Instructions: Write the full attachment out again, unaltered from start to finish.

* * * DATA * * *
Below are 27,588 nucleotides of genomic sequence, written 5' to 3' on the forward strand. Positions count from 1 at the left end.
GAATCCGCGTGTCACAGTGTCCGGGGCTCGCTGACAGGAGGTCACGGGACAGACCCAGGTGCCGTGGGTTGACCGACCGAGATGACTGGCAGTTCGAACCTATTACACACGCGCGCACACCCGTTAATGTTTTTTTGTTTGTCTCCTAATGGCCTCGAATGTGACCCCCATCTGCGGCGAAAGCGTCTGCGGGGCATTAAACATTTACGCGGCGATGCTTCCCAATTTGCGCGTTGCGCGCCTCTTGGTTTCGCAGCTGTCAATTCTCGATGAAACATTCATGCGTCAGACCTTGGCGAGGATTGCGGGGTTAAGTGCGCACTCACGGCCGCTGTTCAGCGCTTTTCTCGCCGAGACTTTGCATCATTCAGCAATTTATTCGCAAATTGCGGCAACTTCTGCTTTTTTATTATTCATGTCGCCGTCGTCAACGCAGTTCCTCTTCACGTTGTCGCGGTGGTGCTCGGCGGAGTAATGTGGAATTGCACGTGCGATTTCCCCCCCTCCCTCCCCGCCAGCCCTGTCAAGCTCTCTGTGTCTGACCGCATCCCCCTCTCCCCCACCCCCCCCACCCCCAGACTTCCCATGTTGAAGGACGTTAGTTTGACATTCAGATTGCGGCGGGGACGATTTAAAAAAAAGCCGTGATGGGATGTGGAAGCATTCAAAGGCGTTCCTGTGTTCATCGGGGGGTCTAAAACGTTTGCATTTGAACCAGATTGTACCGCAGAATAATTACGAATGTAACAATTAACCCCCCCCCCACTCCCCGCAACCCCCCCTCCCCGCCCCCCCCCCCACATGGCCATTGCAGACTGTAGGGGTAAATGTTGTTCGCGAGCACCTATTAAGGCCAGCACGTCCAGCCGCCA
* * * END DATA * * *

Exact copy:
Below are 27,588 nucleotides of genomic sequence, written 5' to 3' on the forward strand. Positions count from 1 at the left end.
GAATCCGCGTGTCACAGTGTCCGGGGCTCGCTGACAGGAGGTCACGGGACAGACCCAGGTGCCGTGGGTTGACCGACCGAGATGACTGGCAGTTCGAACCTATTACACACGCGCGCACACCCGTTAATGTTTTTTTGTTTGTCTCCTAATGGCCTCGAATGTGACCCCCATCTGCGGCGAAAGCGTCTGCGGGGCATTAAACATTTACGCGGCGATGCTTCCCAATTTGCGCGTTGCGCGCCTCTTGGTTTCGCAGCTGTCAATTCTCGATGAAACATTCATGCGTCAGACCTTGGCGAGGATTGCGGGGTTAAGTGCGCACTCACGGCCGCTGTTCAGCGCTTTTCTCGCCGAGACTTTGCATCATTCAGCAATTTATTCGCAAATTGCGGCAACTTCTGCTTTTTTATTATTCATGTCGCCGTCGTCAACGCAGTTCCTCTTCACGTTGTCGCGGTGGTGCTCGGCGGAGTAATGTGGAATTGCACGTGCGATTTCCCCCCCTCCCTCCCCGCCAGCCCTGTCAAGCTCTCTGTGTCTGACCGCATCCCCCTCTCCCCCACCCCCCCCACCCCCAGACTTCCCATGTTGAAGGACGTTAGTTTGACATTCAGATTGCGGCGGGGACGATTTAAAAAAAAGCCGTGATGGGATGTGGAAGCATTCAAAGGCGTTCCTGTGTTCATCGGGGGGTCTAAAACGTTTGCATTTGAACCAGATTGTACCGCAGAATAATTACGAATGTAACAATTAACCCCCCCCCCACTCCCCGCAACCCCCCCTCCCCGCCCCCCCCCCCACATGGCCATTGCAGACTGTAGGGGTAAATGTTGTTCGCGAGCACCTATTAAGGCCAGCACGTCCAGCCGCCA